Chile Religion and Languages

By | March 5, 2021

According to Countryaah, Chile’s recent political history has gained a significance that extends far beyond its borders. With the victory, progress and defeat of the People’s Front government in the period 1970-73, Chile became the memorial of our time to the greatest hope and greatest defeat of the socialist and democratic labor movement. While previous generations have devised their strategy and theory in the light of other defeats – for example, the Paris Commune in Marx’s time, the 1905 revolution in Russia in Lenin’s era and the victory of fascism in Germany in the Comintern era- Chile is the defeat and challenge of our generation. The experience of Chile has given rise to a comprehensive strategy debate within the socialist and communist movements in most Western countries with parliamentary democratic traditions. Among other things. in the 1970’s, the Italian Communist Party’s proposal for “the historic compromise” with the Christian Democrats was designed based on the Chilean experience. For other leftist groups and individual theorists, the Chilean events were interpreted as “the final defeat of reformism” and as evidence of the need for a non-parliamentary path for a revolutionary labor movement.

The Chilean events of the 1970’s have also left other traces than just in the socialist strategy debate. In the wake of the 1973 military coup, a comprehensive solidarity movement emerged, forming a worldwide campaign against fascism and US imperialism, in support of Chilean resistance forces.

Official Language of Chile

The fact that Chile has almost become a political concept is due to the dramatic development in the country since 1970. But the background to this newer part of the country’s history is found in fundamental conditions that go far back in time.

Colonization

The northern part of Chile was the southernmost part of the Incarct in the early 16th century (see Peru, Bolivia and Ecuador). The area between Copiapó in the north and Puerto Montt in the south was inhabited by the Mapuchs, which the European invasion forces called araucanos. Even further to the south, the fishermen lived yamanas and alacalufes.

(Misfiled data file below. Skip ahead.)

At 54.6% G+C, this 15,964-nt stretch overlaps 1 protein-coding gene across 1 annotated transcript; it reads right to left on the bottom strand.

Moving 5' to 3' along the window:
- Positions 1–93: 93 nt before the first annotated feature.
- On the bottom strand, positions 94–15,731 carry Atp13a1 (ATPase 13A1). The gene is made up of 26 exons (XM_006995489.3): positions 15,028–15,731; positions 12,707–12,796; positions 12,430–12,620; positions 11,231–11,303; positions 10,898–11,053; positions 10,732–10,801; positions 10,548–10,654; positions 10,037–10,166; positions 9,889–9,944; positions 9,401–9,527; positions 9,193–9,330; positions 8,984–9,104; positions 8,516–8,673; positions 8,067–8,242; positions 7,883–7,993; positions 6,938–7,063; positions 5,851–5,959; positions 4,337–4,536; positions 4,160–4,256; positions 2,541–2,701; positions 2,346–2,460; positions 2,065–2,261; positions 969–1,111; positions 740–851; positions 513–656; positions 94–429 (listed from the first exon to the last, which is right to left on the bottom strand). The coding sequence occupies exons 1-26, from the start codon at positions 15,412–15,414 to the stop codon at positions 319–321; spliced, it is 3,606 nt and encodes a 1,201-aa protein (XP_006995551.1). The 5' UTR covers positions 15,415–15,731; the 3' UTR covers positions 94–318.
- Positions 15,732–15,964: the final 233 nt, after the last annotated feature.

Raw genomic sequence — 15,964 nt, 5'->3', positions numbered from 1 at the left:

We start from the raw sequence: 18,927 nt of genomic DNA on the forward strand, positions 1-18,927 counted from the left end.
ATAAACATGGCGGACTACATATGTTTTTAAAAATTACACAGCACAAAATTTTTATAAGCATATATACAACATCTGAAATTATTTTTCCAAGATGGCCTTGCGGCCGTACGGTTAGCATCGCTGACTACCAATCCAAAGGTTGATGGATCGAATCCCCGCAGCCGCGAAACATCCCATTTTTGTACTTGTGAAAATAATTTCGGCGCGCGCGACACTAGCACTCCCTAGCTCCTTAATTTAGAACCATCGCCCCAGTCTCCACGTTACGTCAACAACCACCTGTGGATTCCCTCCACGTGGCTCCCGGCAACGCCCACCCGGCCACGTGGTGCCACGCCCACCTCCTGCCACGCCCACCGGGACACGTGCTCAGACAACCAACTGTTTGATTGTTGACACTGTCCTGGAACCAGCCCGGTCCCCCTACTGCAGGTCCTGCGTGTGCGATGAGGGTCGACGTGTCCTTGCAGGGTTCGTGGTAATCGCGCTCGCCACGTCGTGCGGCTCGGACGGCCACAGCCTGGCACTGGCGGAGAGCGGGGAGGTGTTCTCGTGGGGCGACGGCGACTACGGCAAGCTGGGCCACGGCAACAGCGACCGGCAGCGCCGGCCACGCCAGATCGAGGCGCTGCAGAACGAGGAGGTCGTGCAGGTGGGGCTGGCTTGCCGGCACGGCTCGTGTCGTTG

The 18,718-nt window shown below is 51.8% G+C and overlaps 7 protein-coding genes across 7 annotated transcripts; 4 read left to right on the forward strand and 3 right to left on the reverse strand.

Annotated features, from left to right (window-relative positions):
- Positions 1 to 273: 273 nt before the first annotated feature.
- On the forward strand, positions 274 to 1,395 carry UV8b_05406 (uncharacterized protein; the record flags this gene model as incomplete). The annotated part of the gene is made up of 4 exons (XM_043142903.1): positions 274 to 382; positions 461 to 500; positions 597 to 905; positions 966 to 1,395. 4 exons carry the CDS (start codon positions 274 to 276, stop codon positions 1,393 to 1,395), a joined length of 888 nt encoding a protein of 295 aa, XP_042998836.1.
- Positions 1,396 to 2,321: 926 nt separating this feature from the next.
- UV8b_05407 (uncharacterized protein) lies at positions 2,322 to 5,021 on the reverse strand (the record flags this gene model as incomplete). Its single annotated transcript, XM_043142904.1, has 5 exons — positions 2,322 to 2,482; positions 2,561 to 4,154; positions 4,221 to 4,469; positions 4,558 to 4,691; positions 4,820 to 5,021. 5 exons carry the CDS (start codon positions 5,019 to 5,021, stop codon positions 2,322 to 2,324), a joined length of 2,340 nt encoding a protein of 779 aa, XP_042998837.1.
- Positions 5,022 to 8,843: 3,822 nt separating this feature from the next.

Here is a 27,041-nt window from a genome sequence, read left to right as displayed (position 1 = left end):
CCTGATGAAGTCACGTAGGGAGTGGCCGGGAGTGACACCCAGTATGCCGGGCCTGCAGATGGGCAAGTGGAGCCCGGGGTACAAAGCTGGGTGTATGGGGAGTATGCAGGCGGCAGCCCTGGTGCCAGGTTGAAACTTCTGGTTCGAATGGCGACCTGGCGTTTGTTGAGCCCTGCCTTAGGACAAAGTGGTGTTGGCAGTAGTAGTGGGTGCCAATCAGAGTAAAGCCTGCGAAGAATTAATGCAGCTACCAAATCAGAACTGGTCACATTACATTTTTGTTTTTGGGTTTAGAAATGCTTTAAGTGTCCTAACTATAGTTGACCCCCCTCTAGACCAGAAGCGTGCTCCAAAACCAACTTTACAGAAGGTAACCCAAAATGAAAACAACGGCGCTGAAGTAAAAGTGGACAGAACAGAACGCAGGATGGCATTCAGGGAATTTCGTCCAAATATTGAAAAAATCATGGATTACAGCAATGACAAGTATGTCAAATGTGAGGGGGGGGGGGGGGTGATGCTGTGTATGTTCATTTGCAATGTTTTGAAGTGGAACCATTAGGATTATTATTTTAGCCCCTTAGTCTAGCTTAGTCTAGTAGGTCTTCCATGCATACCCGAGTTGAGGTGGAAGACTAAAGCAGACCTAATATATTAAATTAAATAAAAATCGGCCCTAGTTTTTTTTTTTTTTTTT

In 1535, Diego de Almagro from Peru initiated the conquest of Chile with Spanish troops and Native American slaves. He reached 2,500 km to the south, but had to return to bring a revolt among the Spaniards in Lima under control. During the period 1540-58, Pedro de Valdivia established what is today the port city of Valparaíso and a number of other cities, including Santiago. The Mapuches, led by Chief Lautaro, resisted the invasion forces and defeated them on several occasions with strategic tricks they had learned from the Spaniards themselves. Valdivia even died in one of these battles. His successor, Francisco de Villagra, defeated and killed Lautaro in 1557. Governor García de Hurtado attacked and subsequently defeated the Mapuches with the help of the traitor Caupolicán. But the Mapuche revolt continued, and it wasn’t until the second half of the 19th century.

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In 1810, the Santiago city government created an autonomous government. The government was led by José Miguel Carrera, and in 1811 it proclaimed independence with the support of General Bernardo O’Higgins, the son of a former Viceroy of Peru. The war of independence between Republicans and royalists was settled in favor of the former, as they received support from José de San Martín’s forces, who came to the rescue from the other side of the Andean chain. The Spanish forces were finally defeated at the Battle of Maipú on April 5, 1818.

Chile Population by Religion